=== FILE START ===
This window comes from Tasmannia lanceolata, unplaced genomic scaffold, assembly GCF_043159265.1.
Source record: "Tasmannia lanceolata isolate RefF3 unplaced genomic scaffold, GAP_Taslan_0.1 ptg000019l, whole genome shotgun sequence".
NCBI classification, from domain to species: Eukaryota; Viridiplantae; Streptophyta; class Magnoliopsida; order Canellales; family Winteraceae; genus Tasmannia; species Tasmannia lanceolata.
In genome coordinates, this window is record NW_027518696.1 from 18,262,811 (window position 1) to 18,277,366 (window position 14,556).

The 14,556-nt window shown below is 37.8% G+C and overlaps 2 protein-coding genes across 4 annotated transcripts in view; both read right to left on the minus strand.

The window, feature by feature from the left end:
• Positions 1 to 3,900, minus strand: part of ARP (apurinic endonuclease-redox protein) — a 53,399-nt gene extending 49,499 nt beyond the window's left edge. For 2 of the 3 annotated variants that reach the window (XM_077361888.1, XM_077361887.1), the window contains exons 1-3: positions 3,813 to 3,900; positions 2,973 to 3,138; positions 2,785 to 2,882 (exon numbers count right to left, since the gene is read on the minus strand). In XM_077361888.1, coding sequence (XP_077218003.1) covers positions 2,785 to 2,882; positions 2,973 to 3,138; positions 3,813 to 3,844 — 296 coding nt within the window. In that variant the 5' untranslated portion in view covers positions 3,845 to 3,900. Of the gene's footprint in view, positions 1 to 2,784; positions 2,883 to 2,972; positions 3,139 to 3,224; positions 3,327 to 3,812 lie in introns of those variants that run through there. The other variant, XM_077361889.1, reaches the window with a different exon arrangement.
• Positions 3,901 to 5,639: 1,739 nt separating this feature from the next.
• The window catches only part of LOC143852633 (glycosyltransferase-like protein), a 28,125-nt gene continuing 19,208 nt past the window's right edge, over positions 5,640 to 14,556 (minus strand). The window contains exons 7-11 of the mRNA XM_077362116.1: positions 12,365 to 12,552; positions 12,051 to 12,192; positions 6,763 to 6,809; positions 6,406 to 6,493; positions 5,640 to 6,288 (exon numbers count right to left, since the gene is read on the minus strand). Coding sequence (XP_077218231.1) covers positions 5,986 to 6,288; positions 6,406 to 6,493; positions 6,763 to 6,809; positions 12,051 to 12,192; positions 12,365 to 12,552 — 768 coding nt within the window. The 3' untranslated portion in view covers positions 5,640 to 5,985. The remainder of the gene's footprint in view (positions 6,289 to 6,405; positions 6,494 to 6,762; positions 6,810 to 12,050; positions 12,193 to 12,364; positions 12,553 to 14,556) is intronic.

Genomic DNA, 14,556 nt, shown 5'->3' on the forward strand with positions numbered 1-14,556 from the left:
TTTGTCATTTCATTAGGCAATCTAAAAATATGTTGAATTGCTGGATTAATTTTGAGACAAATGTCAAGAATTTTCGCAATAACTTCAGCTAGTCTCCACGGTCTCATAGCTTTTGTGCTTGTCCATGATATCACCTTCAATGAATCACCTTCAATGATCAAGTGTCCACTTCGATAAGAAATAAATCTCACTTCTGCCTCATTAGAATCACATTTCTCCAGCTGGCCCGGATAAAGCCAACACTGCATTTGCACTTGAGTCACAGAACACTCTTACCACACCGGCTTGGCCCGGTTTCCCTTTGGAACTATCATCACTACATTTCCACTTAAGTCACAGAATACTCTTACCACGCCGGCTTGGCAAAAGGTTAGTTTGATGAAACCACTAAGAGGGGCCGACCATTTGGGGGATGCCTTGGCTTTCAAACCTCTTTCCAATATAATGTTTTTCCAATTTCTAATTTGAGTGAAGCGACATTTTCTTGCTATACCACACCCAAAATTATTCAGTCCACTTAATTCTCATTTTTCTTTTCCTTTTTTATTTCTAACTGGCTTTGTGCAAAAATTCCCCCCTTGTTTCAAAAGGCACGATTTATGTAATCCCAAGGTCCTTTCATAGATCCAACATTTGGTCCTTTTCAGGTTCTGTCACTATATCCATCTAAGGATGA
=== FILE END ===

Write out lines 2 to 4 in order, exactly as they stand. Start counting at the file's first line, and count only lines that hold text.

Source record: "Tasmannia lanceolata isolate RefF3 unplaced genomic scaffold, GAP_Taslan_0.1 ptg000019l, whole genome shotgun sequence".
NCBI classification, from domain to species: Eukaryota; Viridiplantae; Streptophyta; class Magnoliopsida; order Canellales; family Winteraceae; genus Tasmannia; species Tasmannia lanceolata.
In genome coordinates, this window is record NW_027518696.1 from 18,262,811 (window position 1) to 18,277,366 (window position 14,556).